fighting spam and scams on the Internet
"419" Scam – Advance Fee / Fake Lottery Scam
The so-called "419" scam is a type of fraud dominated by criminals from Nigeria and other countries in Africa. Victims of the scam are promised a large amount of money, such as a lottery prize, inheritance, money sitting in some bank account, etc.
Victims never receive this non-existent fortune but are tricked into sending their money to the criminals, who remain anonymous. They hide their real identity and location by using fake names and fake postal addresses as well as communicating via anonymous free email accounts and mobile phones.
Keep in mind that scammers DO NOT use their real names when defrauding people.
The criminals either abuse names of real people or companies or invent names or addresses.
Any real people or companies mentioned below have NO CONNECTION to the scammers!
Read more about such scams here or in our 419 FAQ. Use the Scam-O-Matic to verify suspect emails.
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Some comments by the Scam-O-Matic about the following email:
- An email address listed inside this email has been used in a known fraud before.
- This email uses a separate reply address that is different from the sender address. Spammers use this to get replies even when the original spam sending accounts have been shut down. Also, sometimes the sender addresses are legitimate looking but fake and only the reply address is actually an email account controlled by the scammers.
- The following phrases in this message should put you on alert:
- "00,000.00" (they want you to be blinded by the prospect of quick money, but the only money that ever changes hands in 419 scams is from you to the criminals)
- "dear beneficiary," (this SPAM email was probably sent to thousands of people)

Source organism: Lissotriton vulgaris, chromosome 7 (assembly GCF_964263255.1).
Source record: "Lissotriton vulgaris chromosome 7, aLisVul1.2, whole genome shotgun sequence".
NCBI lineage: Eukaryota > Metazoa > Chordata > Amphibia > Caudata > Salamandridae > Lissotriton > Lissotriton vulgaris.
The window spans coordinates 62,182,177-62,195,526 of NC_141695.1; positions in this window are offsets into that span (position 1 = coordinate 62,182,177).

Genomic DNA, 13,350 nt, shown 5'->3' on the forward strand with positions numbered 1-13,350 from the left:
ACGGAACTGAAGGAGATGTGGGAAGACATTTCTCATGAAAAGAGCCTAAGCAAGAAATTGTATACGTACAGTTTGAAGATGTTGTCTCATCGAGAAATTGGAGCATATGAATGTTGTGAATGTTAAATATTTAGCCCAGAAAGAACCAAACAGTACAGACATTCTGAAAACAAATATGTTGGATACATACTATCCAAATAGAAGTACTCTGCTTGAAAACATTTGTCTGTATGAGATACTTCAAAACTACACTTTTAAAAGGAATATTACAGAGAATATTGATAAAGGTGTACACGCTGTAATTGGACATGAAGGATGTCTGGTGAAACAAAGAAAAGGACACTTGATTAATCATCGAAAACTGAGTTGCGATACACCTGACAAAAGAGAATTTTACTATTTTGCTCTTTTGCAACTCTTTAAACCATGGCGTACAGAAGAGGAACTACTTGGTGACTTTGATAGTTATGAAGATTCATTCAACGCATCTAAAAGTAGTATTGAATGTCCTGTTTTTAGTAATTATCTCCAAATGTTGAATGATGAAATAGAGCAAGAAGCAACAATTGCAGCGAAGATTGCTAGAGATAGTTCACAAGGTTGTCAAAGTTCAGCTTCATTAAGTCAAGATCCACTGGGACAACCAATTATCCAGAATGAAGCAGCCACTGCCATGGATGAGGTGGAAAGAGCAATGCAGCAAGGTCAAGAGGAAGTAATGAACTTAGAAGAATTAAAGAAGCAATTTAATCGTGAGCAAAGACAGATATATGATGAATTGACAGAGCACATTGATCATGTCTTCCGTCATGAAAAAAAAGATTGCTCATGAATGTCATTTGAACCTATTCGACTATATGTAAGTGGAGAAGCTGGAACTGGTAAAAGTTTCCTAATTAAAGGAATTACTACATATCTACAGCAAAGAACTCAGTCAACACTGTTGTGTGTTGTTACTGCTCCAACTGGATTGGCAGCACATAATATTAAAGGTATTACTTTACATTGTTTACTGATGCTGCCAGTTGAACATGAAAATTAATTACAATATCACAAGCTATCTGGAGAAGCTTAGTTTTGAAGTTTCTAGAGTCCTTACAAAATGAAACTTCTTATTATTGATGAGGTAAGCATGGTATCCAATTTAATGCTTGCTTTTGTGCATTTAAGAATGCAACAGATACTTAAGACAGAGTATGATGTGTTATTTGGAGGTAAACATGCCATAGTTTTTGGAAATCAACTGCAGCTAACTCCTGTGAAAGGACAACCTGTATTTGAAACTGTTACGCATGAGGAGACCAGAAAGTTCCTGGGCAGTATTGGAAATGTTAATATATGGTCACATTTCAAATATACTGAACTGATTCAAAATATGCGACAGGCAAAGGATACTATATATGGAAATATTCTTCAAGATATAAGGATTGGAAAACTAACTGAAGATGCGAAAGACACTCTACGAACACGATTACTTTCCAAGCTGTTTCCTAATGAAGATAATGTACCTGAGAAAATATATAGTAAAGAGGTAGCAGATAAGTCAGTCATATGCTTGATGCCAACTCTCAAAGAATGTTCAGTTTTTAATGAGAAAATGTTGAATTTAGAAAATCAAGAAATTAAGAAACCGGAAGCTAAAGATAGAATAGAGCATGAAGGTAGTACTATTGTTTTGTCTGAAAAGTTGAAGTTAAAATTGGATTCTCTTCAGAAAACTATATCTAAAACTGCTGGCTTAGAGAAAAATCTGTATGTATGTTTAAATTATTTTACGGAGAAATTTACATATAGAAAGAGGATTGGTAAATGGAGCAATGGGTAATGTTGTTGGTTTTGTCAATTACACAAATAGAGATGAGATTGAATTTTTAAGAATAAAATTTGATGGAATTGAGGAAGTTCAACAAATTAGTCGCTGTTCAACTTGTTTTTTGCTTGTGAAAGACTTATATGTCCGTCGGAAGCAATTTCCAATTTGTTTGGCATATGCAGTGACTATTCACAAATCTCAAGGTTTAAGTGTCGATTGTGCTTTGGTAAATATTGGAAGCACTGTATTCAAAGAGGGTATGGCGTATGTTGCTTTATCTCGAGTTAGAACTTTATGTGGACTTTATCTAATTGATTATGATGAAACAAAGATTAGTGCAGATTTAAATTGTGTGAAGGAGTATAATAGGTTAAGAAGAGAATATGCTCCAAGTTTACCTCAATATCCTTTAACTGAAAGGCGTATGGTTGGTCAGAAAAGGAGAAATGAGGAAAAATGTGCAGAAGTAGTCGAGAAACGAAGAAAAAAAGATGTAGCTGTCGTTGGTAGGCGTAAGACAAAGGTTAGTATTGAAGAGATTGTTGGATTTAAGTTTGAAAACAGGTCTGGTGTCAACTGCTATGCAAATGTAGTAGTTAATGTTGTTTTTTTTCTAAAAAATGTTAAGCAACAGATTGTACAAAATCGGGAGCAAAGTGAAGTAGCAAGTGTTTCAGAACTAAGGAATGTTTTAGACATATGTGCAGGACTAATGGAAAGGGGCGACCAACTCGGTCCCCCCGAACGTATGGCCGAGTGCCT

- "cotonou" (a location commonly mentioned in 419 scams)
- This email message is a 419 scam. Please see our 419 FAQ for more details on such scams.
- This email lists mobile phone numbers. Use of such numbers is typical for scams because they allow criminals to conceal their true location. They can receive calls in an Internet cafe from where they send you emails, while pretending to be in some office.
- This email lists free webmail addresses. Use of such addresses is typical for scams. Lotteries, banks and any but the smallest of companies do not normally use such addresses. Criminals use them to anonymously send and receive email at Internet cafes.
- firstname.lastname@example.org (email address has been used in a known fraud before)
Fraud email example:
From: "Ms. Linda Mark" (may be fake)
Date: Tue, 10 Aug 2021 12:01:04 +0200
Subject: Re: Re: $1,200,000.00 U.S. Dollars
United Bank for Africa (UBA)
C/505, Cocotomey, Cotonou,
Phone: +229 6524124
Phone: +229 6524123
Fax: +229 652412422
Web site: www.ubagroup.com
Date: .... 10-08-2021
Your Payment Release Update
Value: $ 1,200,000.00 USD.
Issue of bank transfer
With due respect, I am Ms. Linda Mark, secretary to Mr. Leon Pierre.
(Director Head Of Electronic Transfer) at the United Bank for Africa (UBA).
Sequel to the directive received from the United Nations (UN) office in charge of Covid-19 Relief Funds for Mitigation on Coronavirus Pandemic, we are authorised to pay you and your household the sum of One Million, Two Hundred Thousand United States Dollars= $1,200,000.00.
Time is utmost important as the law stipulates that within 21days of the order without claim by the receiver which is you, such payment should be off the bank custody, that's why the time of this transaction is paramount important for you to comply now to receive your payment like other beneficiaries who have as well benefited from this program.
For Urgent contact me on: email@example.com
Thanks for banking with us.
United Bank for Africa (UBA) welcomes you
Ms. Linda Mark
Director Head Of Electronic Transfer